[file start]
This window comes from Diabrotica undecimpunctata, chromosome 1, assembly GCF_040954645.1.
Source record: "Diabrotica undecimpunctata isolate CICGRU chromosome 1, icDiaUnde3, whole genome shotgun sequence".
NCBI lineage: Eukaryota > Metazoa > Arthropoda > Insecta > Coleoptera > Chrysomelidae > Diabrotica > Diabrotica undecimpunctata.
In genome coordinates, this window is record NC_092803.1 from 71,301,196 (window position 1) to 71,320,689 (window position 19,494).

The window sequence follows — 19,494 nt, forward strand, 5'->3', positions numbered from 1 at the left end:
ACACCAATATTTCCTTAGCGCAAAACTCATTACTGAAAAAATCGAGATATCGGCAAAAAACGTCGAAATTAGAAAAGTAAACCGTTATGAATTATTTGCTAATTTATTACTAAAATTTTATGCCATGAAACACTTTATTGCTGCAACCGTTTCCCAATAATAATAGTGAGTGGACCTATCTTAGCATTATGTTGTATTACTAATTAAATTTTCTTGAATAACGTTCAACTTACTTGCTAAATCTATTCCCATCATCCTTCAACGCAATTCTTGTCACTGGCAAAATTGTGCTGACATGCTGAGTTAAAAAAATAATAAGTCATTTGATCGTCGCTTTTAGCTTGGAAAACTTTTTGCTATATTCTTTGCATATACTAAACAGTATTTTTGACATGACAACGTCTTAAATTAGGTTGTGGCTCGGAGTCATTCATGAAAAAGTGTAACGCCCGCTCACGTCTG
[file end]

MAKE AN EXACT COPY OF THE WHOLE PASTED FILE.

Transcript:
This window comes from Diabrotica undecimpunctata, chromosome 1, assembly GCF_040954645.1.
Source record: "Diabrotica undecimpunctata isolate CICGRU chromosome 1, icDiaUnde3, whole genome shotgun sequence".
NCBI lineage: Eukaryota > Metazoa > Arthropoda > Insecta > Coleoptera > Chrysomelidae > Diabrotica > Diabrotica undecimpunctata.
In genome coordinates, this window is record NC_092803.1 from 71,301,196 (window position 1) to 71,320,689 (window position 19,494).

The window sequence follows — 19,494 nt, forward strand, 5'->3', positions numbered from 1 at the left end:
ACACCAATATTTCCTTAGCGCAAAACTCATTACTGAAAAAATCGAGATATCGGCAAAAAACGTCGAAATTAGAAAAGTAAACCGTTATGAATTATTTGCTAATTTATTACTAAAATTTTATGCCATGAAACACTTTATTGCTGCAACCGTTTCCCAATAATAATAGTGAGTGGACCTATCTTAGCATTATGTTGTATTACTAATTAAATTTTCTTGAATAACGTTCAACTTACTTGCTAAATCTATTCCCATCATCCTTCAACGCAATTCTTGTCACTGGCAAAATTGTGCTGACATGCTGAGTTAAAAAAATAATAAGTCATTTGATCGTCGCTTTTAGCTTGGAAAACTTTTTGCTATATTCTTTGCATATACTAAACAGTATTTTTGACATGACAACGTCTTAAATTAGGTTGTGGCTCGGAGTCATTCATGAAAAAGTGTAACGCCCGCTCACGTCTG